Spider retraced his steps out of the house and back to the sedan. He drove to where a moving truck was parked on the street near Thompson’s house. This was not the planned rendezvous point where he was to pick up the final seventy thousand. The men in the truck were supposed to meet him at an all night coffee shop several miles away. Spider climbed in and followed a passage from the cab to the back of the truck. Two men dressed in black sat at a desk that ran half the length of the truck’s bed.

“What just happened in there?” The blank screen of a large computer monitor reflected the terror on Spider’s face.

“None of your damn business,” said one of the men. “Your not even supposed to be here.”

“Show him the replay,” said the other. “What harm could it do now?”

The first man tapped a key, and an image inside Thompson’s house appeared.

“This video was shot by the microscopic drone you released, as it flew across the room,” said the second man.

They saw Dr.Thompson in his recliner. The drone flew toward his face and for a moment the screen was occupied by a giant blue iris and a black pupil. Then it went black as the nearly tiny robot slipped beneath the man's eyeball.

“If you want to know more, then watch the news on television,” said man in black number one as he tossed a sealed envelope to Spider. “Right now we need to get off this street before the ambulance arrives and people come out of their houses.”


Thirty minutes later, Spider entered his house, threw the envelope on his coffee table and clicked the television remote. The words Breaking News appeared across the top of the screen, and the anchor woman gave the details.

“Here is what we know at this early stage. Dr. Benjamin J. Thompson, age 60, a surgeon who pioneered a revolutionary type of brain surgery, died tonight of an apparent intracranial hemorrhage. Dr. Thompson was to have performed an experimental, yet potentially life saving operation on the President of the United States who is suffering from a rare and deadly brain cancer called gliosarcoma, The White House reports that any hope of saving the President, died with the surgeon. An investigation has begun, but all information available implies that Dr. Thompson’s death was due to natural causes.”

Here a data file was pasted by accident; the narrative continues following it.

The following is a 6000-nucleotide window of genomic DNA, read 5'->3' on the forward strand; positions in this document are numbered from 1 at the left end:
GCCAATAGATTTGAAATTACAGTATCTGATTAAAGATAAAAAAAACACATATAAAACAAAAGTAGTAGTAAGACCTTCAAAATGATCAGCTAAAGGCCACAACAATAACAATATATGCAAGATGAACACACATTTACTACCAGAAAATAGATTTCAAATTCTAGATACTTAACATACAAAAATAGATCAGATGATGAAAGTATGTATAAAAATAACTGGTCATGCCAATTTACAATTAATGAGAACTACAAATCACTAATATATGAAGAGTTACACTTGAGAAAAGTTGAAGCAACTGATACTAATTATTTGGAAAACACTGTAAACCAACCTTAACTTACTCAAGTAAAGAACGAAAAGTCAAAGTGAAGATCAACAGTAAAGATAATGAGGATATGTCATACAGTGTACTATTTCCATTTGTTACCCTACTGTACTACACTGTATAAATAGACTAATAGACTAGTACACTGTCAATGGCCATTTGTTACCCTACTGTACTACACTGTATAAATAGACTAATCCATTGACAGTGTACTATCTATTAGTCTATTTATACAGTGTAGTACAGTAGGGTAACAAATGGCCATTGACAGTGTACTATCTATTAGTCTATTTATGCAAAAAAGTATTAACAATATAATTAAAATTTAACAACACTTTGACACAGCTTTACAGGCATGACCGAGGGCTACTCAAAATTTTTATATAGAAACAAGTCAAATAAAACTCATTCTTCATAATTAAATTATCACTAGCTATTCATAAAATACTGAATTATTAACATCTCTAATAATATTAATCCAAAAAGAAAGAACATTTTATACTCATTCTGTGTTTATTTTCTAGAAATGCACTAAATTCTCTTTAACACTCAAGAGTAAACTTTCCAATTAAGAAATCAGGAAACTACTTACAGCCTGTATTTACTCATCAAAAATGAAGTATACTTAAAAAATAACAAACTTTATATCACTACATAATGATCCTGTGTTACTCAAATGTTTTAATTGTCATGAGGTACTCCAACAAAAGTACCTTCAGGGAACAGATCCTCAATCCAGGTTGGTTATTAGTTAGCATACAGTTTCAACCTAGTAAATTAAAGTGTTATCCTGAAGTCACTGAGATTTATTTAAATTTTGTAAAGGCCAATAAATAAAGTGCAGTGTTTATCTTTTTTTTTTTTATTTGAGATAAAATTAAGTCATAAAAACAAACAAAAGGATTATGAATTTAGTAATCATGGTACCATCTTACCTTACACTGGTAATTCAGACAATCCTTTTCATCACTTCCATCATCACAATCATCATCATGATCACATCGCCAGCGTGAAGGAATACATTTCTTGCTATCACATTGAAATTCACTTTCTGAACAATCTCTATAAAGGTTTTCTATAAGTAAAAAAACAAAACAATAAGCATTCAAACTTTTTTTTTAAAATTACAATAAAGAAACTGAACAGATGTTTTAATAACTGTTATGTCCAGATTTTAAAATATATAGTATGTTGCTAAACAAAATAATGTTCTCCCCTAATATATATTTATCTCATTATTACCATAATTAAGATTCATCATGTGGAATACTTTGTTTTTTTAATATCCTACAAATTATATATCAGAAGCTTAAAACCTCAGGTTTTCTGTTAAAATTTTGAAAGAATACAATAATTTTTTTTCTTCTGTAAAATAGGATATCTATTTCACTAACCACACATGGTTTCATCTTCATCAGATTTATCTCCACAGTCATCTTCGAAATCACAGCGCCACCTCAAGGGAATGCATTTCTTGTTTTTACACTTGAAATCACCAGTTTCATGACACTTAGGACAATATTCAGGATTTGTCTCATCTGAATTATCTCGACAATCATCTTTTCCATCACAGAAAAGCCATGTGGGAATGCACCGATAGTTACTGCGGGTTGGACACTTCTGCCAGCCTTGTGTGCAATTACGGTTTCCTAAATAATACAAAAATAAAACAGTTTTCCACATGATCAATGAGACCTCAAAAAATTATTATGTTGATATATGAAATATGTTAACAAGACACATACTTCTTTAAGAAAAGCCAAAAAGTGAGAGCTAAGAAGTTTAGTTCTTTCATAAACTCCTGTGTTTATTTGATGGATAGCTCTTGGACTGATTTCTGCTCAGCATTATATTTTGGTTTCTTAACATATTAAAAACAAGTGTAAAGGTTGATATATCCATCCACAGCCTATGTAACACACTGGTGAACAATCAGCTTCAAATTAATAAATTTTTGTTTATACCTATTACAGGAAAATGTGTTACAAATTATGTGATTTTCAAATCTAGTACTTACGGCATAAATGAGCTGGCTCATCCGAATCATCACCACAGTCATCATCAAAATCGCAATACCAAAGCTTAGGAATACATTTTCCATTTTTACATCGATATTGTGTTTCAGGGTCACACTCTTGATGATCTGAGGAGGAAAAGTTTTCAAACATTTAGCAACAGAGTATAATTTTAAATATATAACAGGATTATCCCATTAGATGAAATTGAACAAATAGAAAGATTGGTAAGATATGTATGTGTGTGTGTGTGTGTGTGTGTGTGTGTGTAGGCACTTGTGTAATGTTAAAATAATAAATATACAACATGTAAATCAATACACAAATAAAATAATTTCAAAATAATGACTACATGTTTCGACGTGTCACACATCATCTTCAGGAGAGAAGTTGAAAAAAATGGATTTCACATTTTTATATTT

Spider stood in front of the television. The open envelope lay on the coffee table, and he gripped seventy thousand dollars in a white knuckled fist. His cell phone sounded, and he saw the unknown number before raising it to speak.

“What have you done?”

“The precise word is we, Spider, and we got two for the price of one, the Doctor and the President. I just called to see how you were feeling after our little operation.” There was a chuckle, then the line went dead.

Spider rubbed his temples and staggered to the medicine cabinet. The bottle of aspirin fell from his hand, and the pills blurred as they rolled across the floor. Outside, a horn honked. Spider stumbled to the door and swung it open. The moving truck was parked in his driveway.


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    • cam8510 profile imageAUTHOR

      Chris Mills 

      3 years ago from Hartford, CT

      William, This is one of my favorites. It has gone through several rewrites and a rejection it deserved from a certain flash fiction site. In it's current form, I think it is a strong story, and I appreciate your thoughts about it.

    • wingedcentaur profile image

      William Thomas 

      3 years ago from That Great Primordial Smash UP of This and That Which Gave Rise To All Beings and All Things!


      You know, I watch late-night Me-TV (the Alfred Hitchcock Hour, Rod Serling's Night Gallery, Boris Karloff's Thriller); and I could easily envision your flash fiction stories being filmed as episodes of those anthology programs.

      This particular story is no exception to that rule. I think I would make it a half-hour Alfred Hitchcock Presents episode.

      Anyhow, well done!

    • cam8510 profile imageAUTHOR

      Chris Mills 

      3 years ago from Hartford, CT

      Deb, and a huge increase of intra cranial bleeds. Nice to see you. Thanks for stopping by.

    • cam8510 profile imageAUTHOR

      Chris Mills 

      3 years ago from Hartford, CT

      Thanks R.Q. Sorry I missed your comment. That story about the burglar, was hilarious. I could write a Flash Fiction story about that. haha. Thanks for visiting.

    • aviannovice profile image

      Deb Hirt 

      3 years ago from Stillwater, OK

      A perfect ending. No fuss, no muss, no witnesses...

    • Romeos Quill profile image

      Romeos Quill 

      3 years ago from Lincolnshire, England

      More great flash fiction here Chris with its positive message that the baddie should never be the hero when receiving his mysterious come-uppance.

      As an aside, I heard a news story the other day (not sure about the truth of it ) about a real-life burglar.

      Unfortunately for this dude his Raffles training hadn't prepared him for the impromptu humour from the occupants of the residence he was supposed to be knocking off, as he laughed at the punchline the husband was giving his missus in the downstairs living room while he was telling the wife a joke :) No doubt the cops nabbed him after that caper.

      Cheers Chris;


    • cam8510 profile imageAUTHOR

      Chris Mills 

      3 years ago from Hartford, CT

      Linda, Thanks for stopping by. It's good to see you today. I'm glad you enjoyed the story and thanks for the votes.